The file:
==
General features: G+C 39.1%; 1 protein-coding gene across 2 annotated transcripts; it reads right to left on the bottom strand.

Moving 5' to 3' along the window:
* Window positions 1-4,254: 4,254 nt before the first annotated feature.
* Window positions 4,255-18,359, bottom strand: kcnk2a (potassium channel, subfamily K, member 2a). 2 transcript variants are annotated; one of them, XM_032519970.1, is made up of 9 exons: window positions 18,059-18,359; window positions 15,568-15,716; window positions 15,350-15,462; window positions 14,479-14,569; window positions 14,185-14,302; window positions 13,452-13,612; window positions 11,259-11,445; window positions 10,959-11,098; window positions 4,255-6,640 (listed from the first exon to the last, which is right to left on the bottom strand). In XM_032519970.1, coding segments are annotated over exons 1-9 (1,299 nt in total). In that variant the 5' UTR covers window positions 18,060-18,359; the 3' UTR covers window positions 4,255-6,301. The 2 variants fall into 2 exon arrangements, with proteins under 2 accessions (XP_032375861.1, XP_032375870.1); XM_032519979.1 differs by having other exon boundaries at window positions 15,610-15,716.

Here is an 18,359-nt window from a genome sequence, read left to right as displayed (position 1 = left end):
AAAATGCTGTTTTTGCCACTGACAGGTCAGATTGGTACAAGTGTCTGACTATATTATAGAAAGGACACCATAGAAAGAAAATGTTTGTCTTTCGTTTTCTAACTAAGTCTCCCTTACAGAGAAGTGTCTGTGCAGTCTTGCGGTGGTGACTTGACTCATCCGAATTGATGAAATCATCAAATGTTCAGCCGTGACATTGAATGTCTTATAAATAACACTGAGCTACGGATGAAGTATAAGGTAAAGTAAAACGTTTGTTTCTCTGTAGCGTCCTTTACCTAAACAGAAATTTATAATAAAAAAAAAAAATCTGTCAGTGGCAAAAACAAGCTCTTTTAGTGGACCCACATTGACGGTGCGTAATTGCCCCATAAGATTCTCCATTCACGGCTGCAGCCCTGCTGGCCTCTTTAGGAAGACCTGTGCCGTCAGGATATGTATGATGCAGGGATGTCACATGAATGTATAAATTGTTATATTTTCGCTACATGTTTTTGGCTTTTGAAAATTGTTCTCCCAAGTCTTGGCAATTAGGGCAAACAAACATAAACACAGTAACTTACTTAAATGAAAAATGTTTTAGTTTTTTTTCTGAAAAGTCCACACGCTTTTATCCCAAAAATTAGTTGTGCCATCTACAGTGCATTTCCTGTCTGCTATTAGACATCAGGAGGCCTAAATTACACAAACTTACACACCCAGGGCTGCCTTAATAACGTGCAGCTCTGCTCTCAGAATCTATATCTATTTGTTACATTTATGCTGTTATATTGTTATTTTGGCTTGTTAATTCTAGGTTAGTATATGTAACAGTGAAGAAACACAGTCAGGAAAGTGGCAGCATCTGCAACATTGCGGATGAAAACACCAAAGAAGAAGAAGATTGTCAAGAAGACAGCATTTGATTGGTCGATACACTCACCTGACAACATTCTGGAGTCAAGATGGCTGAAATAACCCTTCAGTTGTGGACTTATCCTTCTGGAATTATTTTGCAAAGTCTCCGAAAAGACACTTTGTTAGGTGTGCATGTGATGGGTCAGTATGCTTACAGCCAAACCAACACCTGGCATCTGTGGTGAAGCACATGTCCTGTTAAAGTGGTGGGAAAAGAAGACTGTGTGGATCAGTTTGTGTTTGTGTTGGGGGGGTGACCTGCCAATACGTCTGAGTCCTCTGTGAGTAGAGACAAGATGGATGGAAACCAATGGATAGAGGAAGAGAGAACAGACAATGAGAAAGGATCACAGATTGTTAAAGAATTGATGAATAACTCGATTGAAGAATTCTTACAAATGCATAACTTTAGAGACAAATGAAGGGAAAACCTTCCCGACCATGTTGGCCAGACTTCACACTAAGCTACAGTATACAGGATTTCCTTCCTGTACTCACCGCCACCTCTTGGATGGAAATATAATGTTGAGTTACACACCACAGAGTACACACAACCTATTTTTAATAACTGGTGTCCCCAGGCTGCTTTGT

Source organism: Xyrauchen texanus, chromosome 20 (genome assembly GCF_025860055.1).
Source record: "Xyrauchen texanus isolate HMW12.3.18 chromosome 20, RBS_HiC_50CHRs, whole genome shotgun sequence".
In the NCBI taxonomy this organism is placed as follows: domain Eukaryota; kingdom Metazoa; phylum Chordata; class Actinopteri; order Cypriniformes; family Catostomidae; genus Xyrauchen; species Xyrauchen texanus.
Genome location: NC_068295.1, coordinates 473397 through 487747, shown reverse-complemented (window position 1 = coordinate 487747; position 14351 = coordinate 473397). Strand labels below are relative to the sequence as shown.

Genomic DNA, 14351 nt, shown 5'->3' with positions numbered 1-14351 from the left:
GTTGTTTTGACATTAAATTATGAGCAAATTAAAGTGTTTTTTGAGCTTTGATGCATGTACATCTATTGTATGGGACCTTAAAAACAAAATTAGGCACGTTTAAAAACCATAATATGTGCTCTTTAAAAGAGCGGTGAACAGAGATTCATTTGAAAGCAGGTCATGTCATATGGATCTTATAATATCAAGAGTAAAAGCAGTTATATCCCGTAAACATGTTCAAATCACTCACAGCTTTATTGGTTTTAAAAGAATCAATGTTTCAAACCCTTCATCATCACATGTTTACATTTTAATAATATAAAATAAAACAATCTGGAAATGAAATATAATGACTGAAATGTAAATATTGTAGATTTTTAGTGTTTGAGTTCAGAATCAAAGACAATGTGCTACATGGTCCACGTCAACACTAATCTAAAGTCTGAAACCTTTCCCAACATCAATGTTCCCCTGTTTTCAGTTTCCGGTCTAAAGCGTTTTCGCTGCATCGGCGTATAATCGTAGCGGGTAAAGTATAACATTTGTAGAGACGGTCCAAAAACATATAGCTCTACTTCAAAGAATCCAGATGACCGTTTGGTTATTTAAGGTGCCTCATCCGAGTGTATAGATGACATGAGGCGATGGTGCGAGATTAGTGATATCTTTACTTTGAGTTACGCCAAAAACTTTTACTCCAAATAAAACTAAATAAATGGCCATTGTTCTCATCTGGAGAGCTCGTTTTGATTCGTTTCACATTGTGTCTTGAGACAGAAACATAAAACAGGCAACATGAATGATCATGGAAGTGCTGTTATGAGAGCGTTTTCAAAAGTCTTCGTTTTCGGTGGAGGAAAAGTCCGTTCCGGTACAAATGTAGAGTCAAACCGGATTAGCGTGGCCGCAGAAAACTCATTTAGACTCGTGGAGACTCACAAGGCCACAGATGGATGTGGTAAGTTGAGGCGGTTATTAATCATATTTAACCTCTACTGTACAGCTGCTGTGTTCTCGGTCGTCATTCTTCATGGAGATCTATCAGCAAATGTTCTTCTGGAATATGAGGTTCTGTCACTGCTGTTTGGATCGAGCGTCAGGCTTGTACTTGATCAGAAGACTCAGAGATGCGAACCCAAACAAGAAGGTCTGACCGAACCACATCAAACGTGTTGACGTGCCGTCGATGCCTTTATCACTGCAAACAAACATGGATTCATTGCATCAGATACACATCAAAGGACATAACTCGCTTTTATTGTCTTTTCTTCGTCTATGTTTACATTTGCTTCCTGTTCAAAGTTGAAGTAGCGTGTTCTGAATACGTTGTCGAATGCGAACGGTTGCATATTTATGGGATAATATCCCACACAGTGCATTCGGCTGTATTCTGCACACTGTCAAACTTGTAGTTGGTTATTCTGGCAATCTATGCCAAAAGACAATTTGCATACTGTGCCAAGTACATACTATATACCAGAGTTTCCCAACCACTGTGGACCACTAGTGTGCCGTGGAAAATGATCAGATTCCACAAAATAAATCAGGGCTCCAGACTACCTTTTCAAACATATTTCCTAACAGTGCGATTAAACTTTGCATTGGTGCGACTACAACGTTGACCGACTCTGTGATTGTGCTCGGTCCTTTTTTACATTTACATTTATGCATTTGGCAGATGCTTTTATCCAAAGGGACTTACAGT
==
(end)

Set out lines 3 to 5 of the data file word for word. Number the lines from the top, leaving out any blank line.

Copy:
* Window positions 1-4,254: 4,254 nt before the first annotated feature.
* Window positions 4,255-18,359, bottom strand: kcnk2a (potassium channel, subfamily K, member 2a). 2 transcript variants are annotated; one of them, XM_032519970.1, is made up of 9 exons: window positions 18,059-18,359; window positions 15,568-15,716; window positions 15,350-15,462; window positions 14,479-14,569; window positions 14,185-14,302; window positions 13,452-13,612; window positions 11,259-11,445; window positions 10,959-11,098; window positions 4,255-6,640 (listed from the first exon to the last, which is right to left on the bottom strand). In XM_032519970.1, coding segments are annotated over exons 1-9 (1,299 nt in total). In that variant the 5' UTR covers window positions 18,060-18,359; the 3' UTR covers window positions 4,255-6,301. The 2 variants fall into 2 exon arrangements, with proteins under 2 accessions (XP_032375861.1, XP_032375870.1); XM_032519979.1 differs by having other exon boundaries at window positions 15,610-15,716.

Here is an 18,359-nt window from a genome sequence, read left to right as displayed (position 1 = left end):